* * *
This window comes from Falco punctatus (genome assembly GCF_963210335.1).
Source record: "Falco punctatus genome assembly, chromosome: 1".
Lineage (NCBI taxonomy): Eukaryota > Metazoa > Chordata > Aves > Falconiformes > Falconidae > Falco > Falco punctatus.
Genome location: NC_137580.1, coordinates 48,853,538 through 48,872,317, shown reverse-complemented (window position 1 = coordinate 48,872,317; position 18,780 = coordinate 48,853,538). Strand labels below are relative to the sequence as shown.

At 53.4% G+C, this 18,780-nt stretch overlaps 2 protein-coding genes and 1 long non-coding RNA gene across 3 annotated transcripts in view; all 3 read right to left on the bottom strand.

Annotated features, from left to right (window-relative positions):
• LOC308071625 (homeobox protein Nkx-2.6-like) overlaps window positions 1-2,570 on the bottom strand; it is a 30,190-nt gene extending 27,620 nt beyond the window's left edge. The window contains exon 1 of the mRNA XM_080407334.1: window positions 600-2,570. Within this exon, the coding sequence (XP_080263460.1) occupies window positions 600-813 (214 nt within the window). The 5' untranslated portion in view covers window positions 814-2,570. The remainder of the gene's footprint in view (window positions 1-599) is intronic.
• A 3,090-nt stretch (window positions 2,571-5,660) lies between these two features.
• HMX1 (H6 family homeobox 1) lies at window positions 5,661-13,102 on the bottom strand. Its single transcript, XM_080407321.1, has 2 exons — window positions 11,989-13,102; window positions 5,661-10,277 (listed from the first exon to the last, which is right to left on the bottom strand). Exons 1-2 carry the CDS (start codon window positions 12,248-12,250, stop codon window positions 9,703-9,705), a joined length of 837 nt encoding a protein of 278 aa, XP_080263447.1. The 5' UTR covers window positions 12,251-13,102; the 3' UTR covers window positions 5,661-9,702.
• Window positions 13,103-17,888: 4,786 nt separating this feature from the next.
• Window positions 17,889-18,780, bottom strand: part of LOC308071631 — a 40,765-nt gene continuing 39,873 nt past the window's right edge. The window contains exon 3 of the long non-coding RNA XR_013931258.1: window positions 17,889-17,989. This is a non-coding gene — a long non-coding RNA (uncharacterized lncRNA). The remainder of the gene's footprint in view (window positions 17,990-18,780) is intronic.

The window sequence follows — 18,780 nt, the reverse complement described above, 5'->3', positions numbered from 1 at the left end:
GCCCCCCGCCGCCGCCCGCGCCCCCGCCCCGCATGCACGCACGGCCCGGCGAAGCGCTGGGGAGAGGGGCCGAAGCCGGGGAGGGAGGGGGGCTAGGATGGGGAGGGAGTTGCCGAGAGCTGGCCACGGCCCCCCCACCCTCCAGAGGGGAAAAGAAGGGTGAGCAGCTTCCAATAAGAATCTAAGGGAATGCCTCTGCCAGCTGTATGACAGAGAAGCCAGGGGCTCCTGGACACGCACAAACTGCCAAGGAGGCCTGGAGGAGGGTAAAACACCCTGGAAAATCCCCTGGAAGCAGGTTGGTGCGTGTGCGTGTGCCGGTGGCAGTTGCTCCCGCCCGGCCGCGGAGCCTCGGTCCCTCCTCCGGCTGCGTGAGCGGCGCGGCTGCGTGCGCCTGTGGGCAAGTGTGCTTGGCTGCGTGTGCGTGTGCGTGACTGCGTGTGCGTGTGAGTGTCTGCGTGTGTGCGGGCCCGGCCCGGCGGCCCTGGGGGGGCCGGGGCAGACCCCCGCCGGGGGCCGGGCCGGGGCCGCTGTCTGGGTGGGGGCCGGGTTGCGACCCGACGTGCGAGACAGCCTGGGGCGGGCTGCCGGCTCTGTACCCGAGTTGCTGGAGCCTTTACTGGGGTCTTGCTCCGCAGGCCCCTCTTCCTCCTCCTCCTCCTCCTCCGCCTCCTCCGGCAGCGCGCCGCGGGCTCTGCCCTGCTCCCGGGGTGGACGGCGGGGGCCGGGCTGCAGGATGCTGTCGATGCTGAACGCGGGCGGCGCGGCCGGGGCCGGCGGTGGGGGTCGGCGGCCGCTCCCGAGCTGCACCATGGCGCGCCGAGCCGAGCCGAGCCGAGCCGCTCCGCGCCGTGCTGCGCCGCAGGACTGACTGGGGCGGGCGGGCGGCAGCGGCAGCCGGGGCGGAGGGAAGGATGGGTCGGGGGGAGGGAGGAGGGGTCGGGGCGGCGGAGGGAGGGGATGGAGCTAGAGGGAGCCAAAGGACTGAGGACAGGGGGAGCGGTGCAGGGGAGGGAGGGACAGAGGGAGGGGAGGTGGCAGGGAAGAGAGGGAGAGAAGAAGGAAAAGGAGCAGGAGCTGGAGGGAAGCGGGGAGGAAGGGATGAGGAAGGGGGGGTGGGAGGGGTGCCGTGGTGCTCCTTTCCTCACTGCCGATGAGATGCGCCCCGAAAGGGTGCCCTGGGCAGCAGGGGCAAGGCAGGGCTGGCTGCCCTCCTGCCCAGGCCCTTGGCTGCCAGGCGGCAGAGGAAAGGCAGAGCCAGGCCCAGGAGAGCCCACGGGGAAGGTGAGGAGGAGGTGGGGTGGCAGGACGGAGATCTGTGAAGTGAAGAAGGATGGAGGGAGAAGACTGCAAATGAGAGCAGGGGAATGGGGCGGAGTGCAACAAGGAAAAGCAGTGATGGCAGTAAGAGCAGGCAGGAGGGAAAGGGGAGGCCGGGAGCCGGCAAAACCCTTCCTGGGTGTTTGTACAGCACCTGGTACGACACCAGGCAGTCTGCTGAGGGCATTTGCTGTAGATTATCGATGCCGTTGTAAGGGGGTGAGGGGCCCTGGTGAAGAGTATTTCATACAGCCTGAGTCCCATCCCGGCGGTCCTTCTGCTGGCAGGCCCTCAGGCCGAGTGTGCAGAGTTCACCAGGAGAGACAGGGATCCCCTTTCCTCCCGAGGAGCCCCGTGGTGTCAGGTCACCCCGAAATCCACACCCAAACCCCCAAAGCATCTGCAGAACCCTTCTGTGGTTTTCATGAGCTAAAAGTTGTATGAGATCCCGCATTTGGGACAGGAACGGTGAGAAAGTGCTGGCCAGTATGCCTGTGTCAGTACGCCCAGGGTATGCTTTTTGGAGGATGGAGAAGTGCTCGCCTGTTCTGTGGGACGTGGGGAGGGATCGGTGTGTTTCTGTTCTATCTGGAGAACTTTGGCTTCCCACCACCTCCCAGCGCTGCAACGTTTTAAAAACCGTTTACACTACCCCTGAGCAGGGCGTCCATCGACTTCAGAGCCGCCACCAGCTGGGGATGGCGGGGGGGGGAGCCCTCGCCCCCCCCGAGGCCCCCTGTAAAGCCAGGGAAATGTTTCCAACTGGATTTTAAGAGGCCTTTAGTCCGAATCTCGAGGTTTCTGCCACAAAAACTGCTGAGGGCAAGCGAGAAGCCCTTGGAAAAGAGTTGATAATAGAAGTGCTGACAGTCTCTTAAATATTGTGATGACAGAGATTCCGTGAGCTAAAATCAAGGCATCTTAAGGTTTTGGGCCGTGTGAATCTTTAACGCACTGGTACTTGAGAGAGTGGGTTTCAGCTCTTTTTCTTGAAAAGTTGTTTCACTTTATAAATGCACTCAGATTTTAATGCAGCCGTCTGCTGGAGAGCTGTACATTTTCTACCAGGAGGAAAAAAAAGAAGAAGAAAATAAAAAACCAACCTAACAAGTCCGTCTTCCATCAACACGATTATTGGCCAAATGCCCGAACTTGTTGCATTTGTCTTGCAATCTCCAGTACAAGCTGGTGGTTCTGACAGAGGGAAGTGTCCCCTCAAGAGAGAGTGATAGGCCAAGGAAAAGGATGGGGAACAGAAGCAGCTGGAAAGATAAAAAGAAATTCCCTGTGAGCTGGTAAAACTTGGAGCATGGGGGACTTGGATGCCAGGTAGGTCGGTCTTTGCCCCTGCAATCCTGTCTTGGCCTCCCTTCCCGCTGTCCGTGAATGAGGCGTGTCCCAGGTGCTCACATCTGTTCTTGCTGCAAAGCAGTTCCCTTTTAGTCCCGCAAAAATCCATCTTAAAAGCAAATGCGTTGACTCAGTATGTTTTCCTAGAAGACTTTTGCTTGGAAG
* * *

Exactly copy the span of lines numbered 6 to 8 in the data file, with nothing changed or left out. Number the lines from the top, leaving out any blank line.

Annotated features, from left to right (window-relative positions):
• LOC308071625 (homeobox protein Nkx-2.6-like) overlaps window positions 1-2,570 on the bottom strand; it is a 30,190-nt gene extending 27,620 nt beyond the window's left edge. The window contains exon 1 of the mRNA XM_080407334.1: window positions 600-2,570. Within this exon, the coding sequence (XP_080263460.1) occupies window positions 600-813 (214 nt within the window). The 5' untranslated portion in view covers window positions 814-2,570. The remainder of the gene's footprint in view (window positions 1-599) is intronic.
• A 3,090-nt stretch (window positions 2,571-5,660) lies between these two features.